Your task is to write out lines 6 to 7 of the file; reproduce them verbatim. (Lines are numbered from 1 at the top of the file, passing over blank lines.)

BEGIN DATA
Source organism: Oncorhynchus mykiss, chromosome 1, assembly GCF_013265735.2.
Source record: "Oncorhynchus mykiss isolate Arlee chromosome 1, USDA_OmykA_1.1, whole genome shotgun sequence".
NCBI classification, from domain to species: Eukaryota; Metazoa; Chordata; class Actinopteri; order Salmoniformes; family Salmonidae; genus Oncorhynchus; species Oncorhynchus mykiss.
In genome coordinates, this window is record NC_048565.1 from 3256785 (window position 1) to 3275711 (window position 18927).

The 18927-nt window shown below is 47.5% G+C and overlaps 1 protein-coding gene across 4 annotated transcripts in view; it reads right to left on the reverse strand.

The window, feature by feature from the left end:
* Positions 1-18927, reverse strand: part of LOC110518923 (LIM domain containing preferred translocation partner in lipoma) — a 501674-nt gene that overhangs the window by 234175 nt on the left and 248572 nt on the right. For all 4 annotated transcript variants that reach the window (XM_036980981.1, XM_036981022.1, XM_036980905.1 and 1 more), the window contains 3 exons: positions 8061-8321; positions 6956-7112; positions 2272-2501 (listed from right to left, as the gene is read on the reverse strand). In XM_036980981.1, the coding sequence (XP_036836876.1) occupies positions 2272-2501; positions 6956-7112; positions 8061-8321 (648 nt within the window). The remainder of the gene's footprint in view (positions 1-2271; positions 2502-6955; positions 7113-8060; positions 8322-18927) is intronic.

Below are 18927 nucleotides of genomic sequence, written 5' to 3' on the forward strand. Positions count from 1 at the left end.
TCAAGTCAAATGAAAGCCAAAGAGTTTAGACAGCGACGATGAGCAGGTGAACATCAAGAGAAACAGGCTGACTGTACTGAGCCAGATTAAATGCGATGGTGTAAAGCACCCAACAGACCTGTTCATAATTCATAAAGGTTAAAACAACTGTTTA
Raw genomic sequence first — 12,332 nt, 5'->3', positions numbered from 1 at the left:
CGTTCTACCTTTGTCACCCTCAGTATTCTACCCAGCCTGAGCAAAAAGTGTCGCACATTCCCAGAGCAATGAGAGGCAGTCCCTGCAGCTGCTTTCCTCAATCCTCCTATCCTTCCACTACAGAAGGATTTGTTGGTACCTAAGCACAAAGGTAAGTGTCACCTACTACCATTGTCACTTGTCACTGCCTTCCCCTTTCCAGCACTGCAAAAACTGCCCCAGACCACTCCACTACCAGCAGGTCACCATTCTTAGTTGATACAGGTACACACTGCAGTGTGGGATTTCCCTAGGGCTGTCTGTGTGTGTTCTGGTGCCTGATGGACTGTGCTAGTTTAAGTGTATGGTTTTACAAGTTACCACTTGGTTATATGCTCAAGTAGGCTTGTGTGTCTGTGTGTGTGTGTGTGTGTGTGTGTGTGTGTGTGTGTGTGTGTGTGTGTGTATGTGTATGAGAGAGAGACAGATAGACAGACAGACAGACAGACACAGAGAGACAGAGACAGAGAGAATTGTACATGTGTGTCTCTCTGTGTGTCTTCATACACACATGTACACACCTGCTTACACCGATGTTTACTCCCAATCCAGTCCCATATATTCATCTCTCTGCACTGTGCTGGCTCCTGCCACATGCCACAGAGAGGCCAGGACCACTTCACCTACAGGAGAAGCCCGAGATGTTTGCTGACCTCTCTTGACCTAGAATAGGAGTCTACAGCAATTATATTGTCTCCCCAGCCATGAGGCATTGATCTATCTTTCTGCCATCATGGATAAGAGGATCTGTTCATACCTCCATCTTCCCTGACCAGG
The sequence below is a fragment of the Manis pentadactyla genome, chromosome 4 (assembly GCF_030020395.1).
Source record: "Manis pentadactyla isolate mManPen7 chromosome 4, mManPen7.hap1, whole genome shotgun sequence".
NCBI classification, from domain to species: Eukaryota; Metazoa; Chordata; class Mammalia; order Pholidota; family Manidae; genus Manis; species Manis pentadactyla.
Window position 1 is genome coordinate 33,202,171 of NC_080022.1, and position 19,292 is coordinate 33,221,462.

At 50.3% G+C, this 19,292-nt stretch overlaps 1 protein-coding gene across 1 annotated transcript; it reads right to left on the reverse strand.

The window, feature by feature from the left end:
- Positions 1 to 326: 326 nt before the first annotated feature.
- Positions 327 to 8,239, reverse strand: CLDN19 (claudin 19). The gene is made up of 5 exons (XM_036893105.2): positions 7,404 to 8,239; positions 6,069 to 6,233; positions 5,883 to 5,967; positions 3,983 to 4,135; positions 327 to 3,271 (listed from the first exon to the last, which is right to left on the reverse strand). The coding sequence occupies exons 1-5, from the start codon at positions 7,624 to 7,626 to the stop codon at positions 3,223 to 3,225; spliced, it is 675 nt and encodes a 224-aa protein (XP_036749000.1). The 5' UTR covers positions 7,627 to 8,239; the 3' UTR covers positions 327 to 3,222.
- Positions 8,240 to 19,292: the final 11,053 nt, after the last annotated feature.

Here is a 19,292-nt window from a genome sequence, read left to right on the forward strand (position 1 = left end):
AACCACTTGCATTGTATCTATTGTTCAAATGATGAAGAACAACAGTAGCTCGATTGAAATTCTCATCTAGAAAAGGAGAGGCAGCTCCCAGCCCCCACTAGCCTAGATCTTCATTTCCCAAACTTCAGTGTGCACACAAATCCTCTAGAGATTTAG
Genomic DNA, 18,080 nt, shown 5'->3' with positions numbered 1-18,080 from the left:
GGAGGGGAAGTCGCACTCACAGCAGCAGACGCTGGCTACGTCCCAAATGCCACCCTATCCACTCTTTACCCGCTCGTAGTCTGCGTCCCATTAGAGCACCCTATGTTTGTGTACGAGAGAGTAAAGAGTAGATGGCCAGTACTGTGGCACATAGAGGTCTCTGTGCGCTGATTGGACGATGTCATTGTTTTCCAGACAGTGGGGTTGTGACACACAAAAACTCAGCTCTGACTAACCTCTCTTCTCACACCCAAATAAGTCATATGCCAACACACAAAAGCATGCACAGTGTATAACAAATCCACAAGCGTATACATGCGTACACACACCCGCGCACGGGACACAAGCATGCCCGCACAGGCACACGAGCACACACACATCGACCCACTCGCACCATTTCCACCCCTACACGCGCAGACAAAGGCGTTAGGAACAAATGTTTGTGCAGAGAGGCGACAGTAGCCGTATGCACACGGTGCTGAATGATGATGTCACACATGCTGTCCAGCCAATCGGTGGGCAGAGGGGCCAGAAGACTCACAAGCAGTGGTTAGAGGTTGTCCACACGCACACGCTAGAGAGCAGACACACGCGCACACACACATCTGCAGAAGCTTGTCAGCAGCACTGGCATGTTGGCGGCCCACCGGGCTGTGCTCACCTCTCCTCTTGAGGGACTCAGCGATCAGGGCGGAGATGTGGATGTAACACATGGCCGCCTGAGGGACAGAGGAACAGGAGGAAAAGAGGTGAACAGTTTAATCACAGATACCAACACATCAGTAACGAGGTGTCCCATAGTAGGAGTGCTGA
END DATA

The window, feature by feature from the left end:
* Positions 1-18927, reverse strand: part of LOC110518923 (LIM domain containing preferred translocation partner in lipoma) — a 501674-nt gene that overhangs the window by 234175 nt on the left and 248572 nt on the right. For all 4 annotated transcript variants that reach the window (XM_036980981.1, XM_036981022.1, XM_036980905.1 and 1 more), the window contains 3 exons: positions 8061-8321; positions 6956-7112; positions 2272-2501 (listed from right to left, as the gene is read on the reverse strand). In XM_036980981.1, the coding sequence (XP_036836876.1) occupies positions 2272-2501; positions 6956-7112; positions 8061-8321 (648 nt within the window). The remainder of the gene's footprint in view (positions 1-2271; positions 2502-6955; positions 7113-8060; positions 8322-18927) is intronic.